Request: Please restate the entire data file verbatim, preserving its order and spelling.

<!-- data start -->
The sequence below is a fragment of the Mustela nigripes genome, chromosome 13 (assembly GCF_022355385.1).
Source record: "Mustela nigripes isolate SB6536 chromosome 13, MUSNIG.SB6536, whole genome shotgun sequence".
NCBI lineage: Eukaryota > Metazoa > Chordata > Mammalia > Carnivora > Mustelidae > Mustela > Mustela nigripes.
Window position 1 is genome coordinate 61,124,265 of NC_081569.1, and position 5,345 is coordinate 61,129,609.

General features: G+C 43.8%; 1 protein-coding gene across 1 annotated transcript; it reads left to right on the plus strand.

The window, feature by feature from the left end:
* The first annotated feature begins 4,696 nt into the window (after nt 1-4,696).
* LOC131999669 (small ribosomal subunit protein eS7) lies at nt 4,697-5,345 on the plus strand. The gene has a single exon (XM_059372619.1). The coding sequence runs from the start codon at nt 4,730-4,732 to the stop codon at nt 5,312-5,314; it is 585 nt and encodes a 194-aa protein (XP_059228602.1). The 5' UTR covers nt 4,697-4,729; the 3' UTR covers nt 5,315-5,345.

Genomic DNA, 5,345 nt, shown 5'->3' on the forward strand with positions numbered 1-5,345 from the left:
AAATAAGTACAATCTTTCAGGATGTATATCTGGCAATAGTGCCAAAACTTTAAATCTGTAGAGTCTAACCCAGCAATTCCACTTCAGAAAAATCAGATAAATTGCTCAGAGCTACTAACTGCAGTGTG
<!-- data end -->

The sequence below is a fragment of the Mustela nigripes genome, chromosome 13 (assembly GCF_022355385.1).
Source record: "Mustela nigripes isolate SB6536 chromosome 13, MUSNIG.SB6536, whole genome shotgun sequence".
NCBI lineage: Eukaryota > Metazoa > Chordata > Mammalia > Carnivora > Mustelidae > Mustela > Mustela nigripes.
Window position 1 is genome coordinate 61,124,265 of NC_081569.1, and position 5,345 is coordinate 61,129,609.

General features: G+C 43.8%; 1 protein-coding gene across 1 annotated transcript; it reads left to right on the plus strand.

The window, feature by feature from the left end:
* The first annotated feature begins 4,696 nt into the window (after nt 1-4,696).
* LOC131999669 (small ribosomal subunit protein eS7) lies at nt 4,697-5,345 on the plus strand. The gene has a single exon (XM_059372619.1). The coding sequence runs from the start codon at nt 4,730-4,732 to the stop codon at nt 5,312-5,314; it is 585 nt and encodes a 194-aa protein (XP_059228602.1). The 5' UTR covers nt 4,697-4,729; the 3' UTR covers nt 5,315-5,345.

Genomic DNA, 5,345 nt, shown 5'->3' on the forward strand with positions numbered 1-5,345 from the left:
AAATAAGTACAATCTTTCAGGATGTATATCTGGCAATAGTGCCAAAACTTTAAATCTGTAGAGTCTAACCCAGCAATTCCACTTCAGAAAAATCAGATAAATTGCTCAGAGCTACTAACTGCAGTGTG